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Page last updated at 15:38 GMT, Wednesday, 9 June 2010 16:38 UK
Bee Part Of It: Suffolk's Aldeburgh hive is filling up
Bee Part Of It
By Jon Wright and Lesley Dolphin
BBC Suffolk

BBC Radio Suffolk presenter lesley Dolphin with a rack of bees
Lesley Dolphin is beeing part of it!

As the flowers come out, BBC Radio Suffolk's Aldeburgh hive is getting bigger and bigger.

"This colony now is fast approaching its maximum population," said Laurie Wiseman, who has been teaching Lesley Dolphin the art of bee keeping.

He has added two extra layers to the top section of our adopted hive, so the bees have space to store their honey.

The second hive we're following is at the National Trust's Ickworth House near Bury St Edmunds.

Lesley has been visiting the Aldeburgh hive since April, and is hoping to collect her first honey very soon.

Who's in the hive?

"This one would have 40,000 bees in it," said Laurie.

"That's one fertile queen, and then two or three hundred fertile male drones.

Laurie Wiseman smokes his bees
A little bit of smoke calms the bees down

"Then there would be 20,000 foraging bees, they are females and they would be five weeks old and they go out and collect the nectar and the pollen.

"Then there would be 20,000 house bees, they are also females and about three weeks old.

"It's these bees which look after the young larva that hatch out from the eggs and which all need feeding with royal jelly."

Inside the hive Laurie estimated there are another 30,000 larva which will hatch out in the next 10 days, so he decided to add another level, or super, to give them more room.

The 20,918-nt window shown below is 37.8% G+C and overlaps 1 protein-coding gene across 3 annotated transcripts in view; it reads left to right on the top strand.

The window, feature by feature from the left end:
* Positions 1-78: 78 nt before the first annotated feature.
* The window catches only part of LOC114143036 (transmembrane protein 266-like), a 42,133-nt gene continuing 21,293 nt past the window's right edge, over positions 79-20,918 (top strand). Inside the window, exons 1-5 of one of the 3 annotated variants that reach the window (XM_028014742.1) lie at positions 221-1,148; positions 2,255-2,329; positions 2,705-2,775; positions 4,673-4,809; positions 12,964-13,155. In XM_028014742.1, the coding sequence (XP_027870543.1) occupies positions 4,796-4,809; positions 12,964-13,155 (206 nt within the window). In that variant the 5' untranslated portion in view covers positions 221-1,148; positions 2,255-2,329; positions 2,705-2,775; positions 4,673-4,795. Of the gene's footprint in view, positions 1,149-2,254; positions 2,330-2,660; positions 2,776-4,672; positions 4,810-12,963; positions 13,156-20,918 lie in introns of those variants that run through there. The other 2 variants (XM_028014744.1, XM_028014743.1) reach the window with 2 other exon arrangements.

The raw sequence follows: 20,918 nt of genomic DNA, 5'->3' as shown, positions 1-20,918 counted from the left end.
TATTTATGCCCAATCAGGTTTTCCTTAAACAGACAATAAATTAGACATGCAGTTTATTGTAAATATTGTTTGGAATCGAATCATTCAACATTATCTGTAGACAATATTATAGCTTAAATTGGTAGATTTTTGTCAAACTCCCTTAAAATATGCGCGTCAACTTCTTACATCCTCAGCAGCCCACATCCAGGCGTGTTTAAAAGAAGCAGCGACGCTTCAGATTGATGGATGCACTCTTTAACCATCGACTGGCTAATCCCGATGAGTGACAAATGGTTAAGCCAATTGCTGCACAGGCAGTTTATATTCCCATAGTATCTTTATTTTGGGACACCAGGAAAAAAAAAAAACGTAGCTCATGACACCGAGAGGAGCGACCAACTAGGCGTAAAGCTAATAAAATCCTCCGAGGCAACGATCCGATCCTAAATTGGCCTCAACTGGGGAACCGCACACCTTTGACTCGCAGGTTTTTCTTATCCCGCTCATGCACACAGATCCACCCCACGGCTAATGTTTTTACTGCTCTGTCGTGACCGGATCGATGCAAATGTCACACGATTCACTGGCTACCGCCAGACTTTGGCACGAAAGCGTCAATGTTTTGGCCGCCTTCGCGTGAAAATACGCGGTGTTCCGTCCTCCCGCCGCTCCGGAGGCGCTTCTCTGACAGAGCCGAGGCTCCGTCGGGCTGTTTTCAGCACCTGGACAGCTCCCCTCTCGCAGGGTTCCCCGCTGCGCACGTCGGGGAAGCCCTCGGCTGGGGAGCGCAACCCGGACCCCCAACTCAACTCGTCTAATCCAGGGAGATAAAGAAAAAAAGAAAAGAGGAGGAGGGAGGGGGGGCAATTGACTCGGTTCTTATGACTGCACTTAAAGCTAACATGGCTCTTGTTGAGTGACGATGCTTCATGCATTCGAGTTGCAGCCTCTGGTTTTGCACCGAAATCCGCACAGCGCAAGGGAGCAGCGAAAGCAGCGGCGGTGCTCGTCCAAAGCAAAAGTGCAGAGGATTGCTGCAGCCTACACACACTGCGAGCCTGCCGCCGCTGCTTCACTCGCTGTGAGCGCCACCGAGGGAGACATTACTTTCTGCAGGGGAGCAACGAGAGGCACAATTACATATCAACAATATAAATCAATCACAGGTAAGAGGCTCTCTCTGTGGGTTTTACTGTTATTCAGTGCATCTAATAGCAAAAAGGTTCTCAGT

The metal grill you can see in the picture is called a queen separator.

This divides the hive into the bottom section, where the queen lays her eggs and the larva are hatched, and the top section which is where the excess honey is stored.

Looking after the baby bees

Bees on a section of hive

"When the queen lays an egg, it hatches into a larva after three days," said Laurie.

"It needs to be fed for three days with royal jelly, and then a mixture of royal jelly, honey and pollen for a further two days.

"To make royal jelly, the very, very young bees, soon after emerging from their cells, gorge themselves on lots of pollen.

"This stimulates the development of the hypopharyngeal and mandibular glands in their foreheads.

"And it's these two glands that produce the royal jelly, it's a milky substance, and it's full of complex proteins, like mothers' milk," he said.

Laurie predicted that as the colony is nearly full, the queen will now slow down her egg laying. In Lesley's next lesson, she'll be extracting her first honey.

Meanwhile over at the Ickworth hive...

BBC Radio Suffolk's bee buddy Sam Reed has been taking care of the new bees, which were introduced to the hive in May.

"They seem to be enjoying it and have settled in quite well," said Sam.

"The colony is starting to grow and it's looking good, there's lots of egg laying going on at the moment.

"They were a small nucleus to start with, so they are still building up.

"They have just started collecting some honey, but there isn't any excess there yet, but they are brining it in and they are starting to store it.

"Hopefully we'll have something to take off at the end of the year."

Sam has been bee keeping for a couple of years and our Bee Part Of It hive brings her total to eight hives.

"It's amazing, you always see something different when you go in," she said.

"They work as a great team, we could learn a lot from them."

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